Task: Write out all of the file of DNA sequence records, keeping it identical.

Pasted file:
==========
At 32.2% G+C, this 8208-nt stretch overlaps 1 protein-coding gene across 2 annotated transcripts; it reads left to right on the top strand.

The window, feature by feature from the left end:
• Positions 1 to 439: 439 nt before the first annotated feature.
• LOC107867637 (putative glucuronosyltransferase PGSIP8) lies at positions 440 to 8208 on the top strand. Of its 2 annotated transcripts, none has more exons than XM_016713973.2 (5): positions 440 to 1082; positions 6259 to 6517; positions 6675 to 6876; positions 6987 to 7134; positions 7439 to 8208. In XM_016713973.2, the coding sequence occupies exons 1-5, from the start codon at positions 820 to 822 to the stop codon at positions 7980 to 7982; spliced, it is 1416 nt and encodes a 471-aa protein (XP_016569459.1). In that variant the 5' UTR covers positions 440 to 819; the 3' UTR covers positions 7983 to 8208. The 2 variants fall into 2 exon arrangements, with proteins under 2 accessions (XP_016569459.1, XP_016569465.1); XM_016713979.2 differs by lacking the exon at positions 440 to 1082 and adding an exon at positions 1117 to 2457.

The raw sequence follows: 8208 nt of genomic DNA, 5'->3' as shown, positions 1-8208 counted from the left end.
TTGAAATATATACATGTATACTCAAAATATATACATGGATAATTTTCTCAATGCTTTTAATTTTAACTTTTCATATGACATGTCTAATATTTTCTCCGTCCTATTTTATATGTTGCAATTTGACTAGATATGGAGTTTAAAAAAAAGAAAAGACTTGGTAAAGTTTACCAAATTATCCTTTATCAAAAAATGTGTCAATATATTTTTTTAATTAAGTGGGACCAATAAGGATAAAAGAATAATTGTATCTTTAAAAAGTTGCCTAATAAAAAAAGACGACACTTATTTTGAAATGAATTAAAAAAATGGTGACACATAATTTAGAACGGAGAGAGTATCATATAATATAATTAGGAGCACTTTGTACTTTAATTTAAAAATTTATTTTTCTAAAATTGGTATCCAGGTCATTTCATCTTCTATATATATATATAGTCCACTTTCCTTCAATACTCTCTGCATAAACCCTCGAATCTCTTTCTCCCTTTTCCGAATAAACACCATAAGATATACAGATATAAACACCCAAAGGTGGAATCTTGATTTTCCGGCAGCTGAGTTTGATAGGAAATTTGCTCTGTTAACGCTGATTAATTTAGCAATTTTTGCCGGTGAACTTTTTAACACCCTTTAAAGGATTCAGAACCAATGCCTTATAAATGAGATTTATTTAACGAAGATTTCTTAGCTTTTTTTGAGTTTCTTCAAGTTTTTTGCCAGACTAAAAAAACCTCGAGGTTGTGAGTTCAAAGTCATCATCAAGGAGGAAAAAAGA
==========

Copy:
At 32.2% G+C, this 8208-nt stretch overlaps 1 protein-coding gene across 2 annotated transcripts; it reads left to right on the top strand.

The window, feature by feature from the left end:
• Positions 1 to 439: 439 nt before the first annotated feature.
• LOC107867637 (putative glucuronosyltransferase PGSIP8) lies at positions 440 to 8208 on the top strand. Of its 2 annotated transcripts, none has more exons than XM_016713973.2 (5): positions 440 to 1082; positions 6259 to 6517; positions 6675 to 6876; positions 6987 to 7134; positions 7439 to 8208. In XM_016713973.2, the coding sequence occupies exons 1-5, from the start codon at positions 820 to 822 to the stop codon at positions 7980 to 7982; spliced, it is 1416 nt and encodes a 471-aa protein (XP_016569459.1). In that variant the 5' UTR covers positions 440 to 819; the 3' UTR covers positions 7983 to 8208. The 2 variants fall into 2 exon arrangements, with proteins under 2 accessions (XP_016569459.1, XP_016569465.1); XM_016713979.2 differs by lacking the exon at positions 440 to 1082 and adding an exon at positions 1117 to 2457.

The raw sequence follows: 8208 nt of genomic DNA, 5'->3' as shown, positions 1-8208 counted from the left end.
TTGAAATATATACATGTATACTCAAAATATATACATGGATAATTTTCTCAATGCTTTTAATTTTAACTTTTCATATGACATGTCTAATATTTTCTCCGTCCTATTTTATATGTTGCAATTTGACTAGATATGGAGTTTAAAAAAAAGAAAAGACTTGGTAAAGTTTACCAAATTATCCTTTATCAAAAAATGTGTCAATATATTTTTTTAATTAAGTGGGACCAATAAGGATAAAAGAATAATTGTATCTTTAAAAAGTTGCCTAATAAAAAAAGACGACACTTATTTTGAAATGAATTAAAAAAATGGTGACACATAATTTAGAACGGAGAGAGTATCATATAATATAATTAGGAGCACTTTGTACTTTAATTTAAAAATTTATTTTTCTAAAATTGGTATCCAGGTCATTTCATCTTCTATATATATATATAGTCCACTTTCCTTCAATACTCTCTGCATAAACCCTCGAATCTCTTTCTCCCTTTTCCGAATAAACACCATAAGATATACAGATATAAACACCCAAAGGTGGAATCTTGATTTTCCGGCAGCTGAGTTTGATAGGAAATTTGCTCTGTTAACGCTGATTAATTTAGCAATTTTTGCCGGTGAACTTTTTAACACCCTTTAAAGGATTCAGAACCAATGCCTTATAAATGAGATTTATTTAACGAAGATTTCTTAGCTTTTTTTGAGTTTCTTCAAGTTTTTTGCCAGACTAAAAAAACCTCGAGGTTGTGAGTTCAAAGTCATCATCAAGGAGGAAAAAAGA